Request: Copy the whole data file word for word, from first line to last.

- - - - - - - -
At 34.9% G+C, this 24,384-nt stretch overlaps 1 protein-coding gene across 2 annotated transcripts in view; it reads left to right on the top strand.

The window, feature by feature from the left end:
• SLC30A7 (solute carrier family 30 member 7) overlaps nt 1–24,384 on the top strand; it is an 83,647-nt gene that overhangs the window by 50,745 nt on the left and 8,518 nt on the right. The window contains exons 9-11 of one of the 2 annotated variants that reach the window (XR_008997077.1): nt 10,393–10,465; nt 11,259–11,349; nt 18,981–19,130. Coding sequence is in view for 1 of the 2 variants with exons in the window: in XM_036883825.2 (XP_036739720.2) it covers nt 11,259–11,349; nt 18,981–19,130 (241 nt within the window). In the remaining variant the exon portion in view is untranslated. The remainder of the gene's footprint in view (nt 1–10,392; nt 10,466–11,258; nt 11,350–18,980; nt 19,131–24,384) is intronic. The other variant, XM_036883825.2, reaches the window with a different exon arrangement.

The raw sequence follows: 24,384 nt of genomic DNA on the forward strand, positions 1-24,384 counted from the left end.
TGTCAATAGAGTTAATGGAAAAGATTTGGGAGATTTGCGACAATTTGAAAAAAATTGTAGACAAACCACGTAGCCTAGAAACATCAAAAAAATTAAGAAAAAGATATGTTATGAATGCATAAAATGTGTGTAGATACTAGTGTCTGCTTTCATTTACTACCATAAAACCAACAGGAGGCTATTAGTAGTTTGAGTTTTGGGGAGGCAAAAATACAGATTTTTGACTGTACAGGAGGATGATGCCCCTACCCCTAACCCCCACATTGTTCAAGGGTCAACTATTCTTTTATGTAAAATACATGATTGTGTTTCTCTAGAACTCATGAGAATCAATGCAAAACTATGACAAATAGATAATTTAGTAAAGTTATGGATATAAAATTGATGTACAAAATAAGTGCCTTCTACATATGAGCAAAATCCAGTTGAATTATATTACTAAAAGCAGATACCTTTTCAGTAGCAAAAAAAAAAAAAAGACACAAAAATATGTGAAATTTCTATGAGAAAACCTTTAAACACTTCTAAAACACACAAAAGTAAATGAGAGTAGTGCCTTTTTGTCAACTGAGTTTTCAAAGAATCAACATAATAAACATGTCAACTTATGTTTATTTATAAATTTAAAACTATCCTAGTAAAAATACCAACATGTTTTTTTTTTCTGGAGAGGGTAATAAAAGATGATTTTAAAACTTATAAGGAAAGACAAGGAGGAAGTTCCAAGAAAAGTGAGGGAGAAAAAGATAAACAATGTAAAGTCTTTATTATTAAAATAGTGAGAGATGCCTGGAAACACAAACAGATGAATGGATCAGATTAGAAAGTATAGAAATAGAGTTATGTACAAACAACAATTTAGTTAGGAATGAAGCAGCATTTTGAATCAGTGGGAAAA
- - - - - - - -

At 34.9% G+C, this 24,384-nt stretch overlaps 1 protein-coding gene across 2 annotated transcripts in view; it reads left to right on the top strand.

The window, feature by feature from the left end:
• SLC30A7 (solute carrier family 30 member 7) overlaps nt 1–24,384 on the top strand; it is an 83,647-nt gene that overhangs the window by 50,745 nt on the left and 8,518 nt on the right. The window contains exons 9-11 of one of the 2 annotated variants that reach the window (XR_008997077.1): nt 10,393–10,465; nt 11,259–11,349; nt 18,981–19,130. Coding sequence is in view for 1 of the 2 variants with exons in the window: in XM_036883825.2 (XP_036739720.2) it covers nt 11,259–11,349; nt 18,981–19,130 (241 nt within the window). In the remaining variant the exon portion in view is untranslated. The remainder of the gene's footprint in view (nt 1–10,392; nt 10,466–11,258; nt 11,350–18,980; nt 19,131–24,384) is intronic. The other variant, XM_036883825.2, reaches the window with a different exon arrangement.

The raw sequence follows: 24,384 nt of genomic DNA on the forward strand, positions 1-24,384 counted from the left end.
TGTCAATAGAGTTAATGGAAAAGATTTGGGAGATTTGCGACAATTTGAAAAAAATTGTAGACAAACCACGTAGCCTAGAAACATCAAAAAAATTAAGAAAAAGATATGTTATGAATGCATAAAATGTGTGTAGATACTAGTGTCTGCTTTCATTTACTACCATAAAACCAACAGGAGGCTATTAGTAGTTTGAGTTTTGGGGAGGCAAAAATACAGATTTTTGACTGTACAGGAGGATGATGCCCCTACCCCTAACCCCCACATTGTTCAAGGGTCAACTATTCTTTTATGTAAAATACATGATTGTGTTTCTCTAGAACTCATGAGAATCAATGCAAAACTATGACAAATAGATAATTTAGTAAAGTTATGGATATAAAATTGATGTACAAAATAAGTGCCTTCTACATATGAGCAAAATCCAGTTGAATTATATTACTAAAAGCAGATACCTTTTCAGTAGCAAAAAAAAAAAAAAGACACAAAAATATGTGAAATTTCTATGAGAAAACCTTTAAACACTTCTAAAACACACAAAAGTAAATGAGAGTAGTGCCTTTTTGTCAACTGAGTTTTCAAAGAATCAACATAATAAACATGTCAACTTATGTTTATTTATAAATTTAAAACTATCCTAGTAAAAATACCAACATGTTTTTTTTTTCTGGAGAGGGTAATAAAAGATGATTTTAAAACTTATAAGGAAAGACAAGGAGGAAGTTCCAAGAAAAGTGAGGGAGAAAAAGATAAACAATGTAAAGTCTTTATTATTAAAATAGTGAGAGATGCCTGGAAACACAAACAGATGAATGGATCAGATTAGAAAGTATAGAAATAGAGTTATGTACAAACAACAATTTAGTTAGGAATGAAGCAGCATTTTGAATCAGTGGGAAAA